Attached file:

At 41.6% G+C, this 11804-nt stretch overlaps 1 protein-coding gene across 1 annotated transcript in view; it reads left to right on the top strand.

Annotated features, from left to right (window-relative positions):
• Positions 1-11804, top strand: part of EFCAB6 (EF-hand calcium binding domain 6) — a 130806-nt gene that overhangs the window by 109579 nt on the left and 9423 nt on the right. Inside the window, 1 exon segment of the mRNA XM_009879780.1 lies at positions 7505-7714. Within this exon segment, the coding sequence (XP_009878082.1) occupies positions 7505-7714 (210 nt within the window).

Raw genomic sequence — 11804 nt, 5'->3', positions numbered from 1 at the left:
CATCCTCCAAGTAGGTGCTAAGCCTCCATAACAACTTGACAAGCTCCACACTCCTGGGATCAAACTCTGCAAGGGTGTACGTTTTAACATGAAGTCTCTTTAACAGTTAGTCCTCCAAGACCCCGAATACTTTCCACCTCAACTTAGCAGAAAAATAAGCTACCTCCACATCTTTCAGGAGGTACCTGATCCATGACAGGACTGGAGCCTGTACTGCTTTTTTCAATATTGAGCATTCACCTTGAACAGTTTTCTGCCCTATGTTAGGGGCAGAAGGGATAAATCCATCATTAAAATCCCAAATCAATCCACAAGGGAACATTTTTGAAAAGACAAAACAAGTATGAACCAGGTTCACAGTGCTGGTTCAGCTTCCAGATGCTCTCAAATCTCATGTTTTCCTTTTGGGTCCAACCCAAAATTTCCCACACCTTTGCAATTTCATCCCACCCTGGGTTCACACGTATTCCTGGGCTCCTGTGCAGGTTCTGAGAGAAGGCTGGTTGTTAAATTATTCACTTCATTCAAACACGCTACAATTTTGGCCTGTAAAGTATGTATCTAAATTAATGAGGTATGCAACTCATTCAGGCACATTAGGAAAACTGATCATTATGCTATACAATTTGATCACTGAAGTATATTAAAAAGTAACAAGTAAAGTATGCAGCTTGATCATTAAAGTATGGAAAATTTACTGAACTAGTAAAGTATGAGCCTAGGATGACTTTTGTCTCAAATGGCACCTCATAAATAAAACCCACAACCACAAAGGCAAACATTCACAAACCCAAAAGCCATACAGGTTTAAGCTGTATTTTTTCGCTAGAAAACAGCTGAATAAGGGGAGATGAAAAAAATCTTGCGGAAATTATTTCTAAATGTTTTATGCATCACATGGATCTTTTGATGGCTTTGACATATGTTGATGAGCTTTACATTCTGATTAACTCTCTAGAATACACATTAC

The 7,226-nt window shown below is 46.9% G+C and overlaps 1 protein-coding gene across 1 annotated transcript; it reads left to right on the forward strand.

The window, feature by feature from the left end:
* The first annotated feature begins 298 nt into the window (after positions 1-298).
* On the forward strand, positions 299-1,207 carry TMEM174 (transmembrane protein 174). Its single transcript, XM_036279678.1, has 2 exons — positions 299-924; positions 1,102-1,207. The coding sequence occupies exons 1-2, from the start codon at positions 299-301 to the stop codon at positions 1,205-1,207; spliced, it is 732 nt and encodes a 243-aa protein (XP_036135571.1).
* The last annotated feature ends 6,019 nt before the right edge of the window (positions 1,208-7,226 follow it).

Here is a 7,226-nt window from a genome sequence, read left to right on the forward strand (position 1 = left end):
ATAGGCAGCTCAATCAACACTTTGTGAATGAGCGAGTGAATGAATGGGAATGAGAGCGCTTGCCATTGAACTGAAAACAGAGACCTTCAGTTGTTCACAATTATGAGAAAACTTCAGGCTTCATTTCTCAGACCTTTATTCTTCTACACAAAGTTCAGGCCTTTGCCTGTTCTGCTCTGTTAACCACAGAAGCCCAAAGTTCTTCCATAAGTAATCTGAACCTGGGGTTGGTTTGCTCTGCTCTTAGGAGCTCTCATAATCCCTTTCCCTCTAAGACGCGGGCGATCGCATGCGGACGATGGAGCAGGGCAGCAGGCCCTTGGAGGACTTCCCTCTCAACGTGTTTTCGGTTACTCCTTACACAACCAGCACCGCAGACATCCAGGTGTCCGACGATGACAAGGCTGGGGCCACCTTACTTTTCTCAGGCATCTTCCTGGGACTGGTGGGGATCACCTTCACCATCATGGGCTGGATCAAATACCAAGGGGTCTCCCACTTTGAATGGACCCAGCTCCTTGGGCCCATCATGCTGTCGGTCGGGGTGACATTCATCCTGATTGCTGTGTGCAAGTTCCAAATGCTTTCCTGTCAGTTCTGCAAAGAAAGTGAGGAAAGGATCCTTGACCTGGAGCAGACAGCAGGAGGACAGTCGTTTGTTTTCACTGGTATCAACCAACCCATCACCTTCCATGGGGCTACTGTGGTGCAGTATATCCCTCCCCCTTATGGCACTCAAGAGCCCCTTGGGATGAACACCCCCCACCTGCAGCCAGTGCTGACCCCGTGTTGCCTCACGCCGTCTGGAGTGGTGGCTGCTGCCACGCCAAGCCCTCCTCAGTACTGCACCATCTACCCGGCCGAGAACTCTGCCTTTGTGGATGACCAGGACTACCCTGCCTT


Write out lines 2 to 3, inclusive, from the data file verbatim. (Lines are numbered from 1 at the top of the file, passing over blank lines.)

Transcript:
Annotated features, from left to right (window-relative positions):
• Positions 1-11804, top strand: part of EFCAB6 (EF-hand calcium binding domain 6) — a 130806-nt gene that overhangs the window by 109579 nt on the left and 9423 nt on the right. Inside the window, 1 exon segment of the mRNA XM_009879780.1 lies at positions 7505-7714. Within this exon segment, the coding sequence (XP_009878082.1) occupies positions 7505-7714 (210 nt within the window).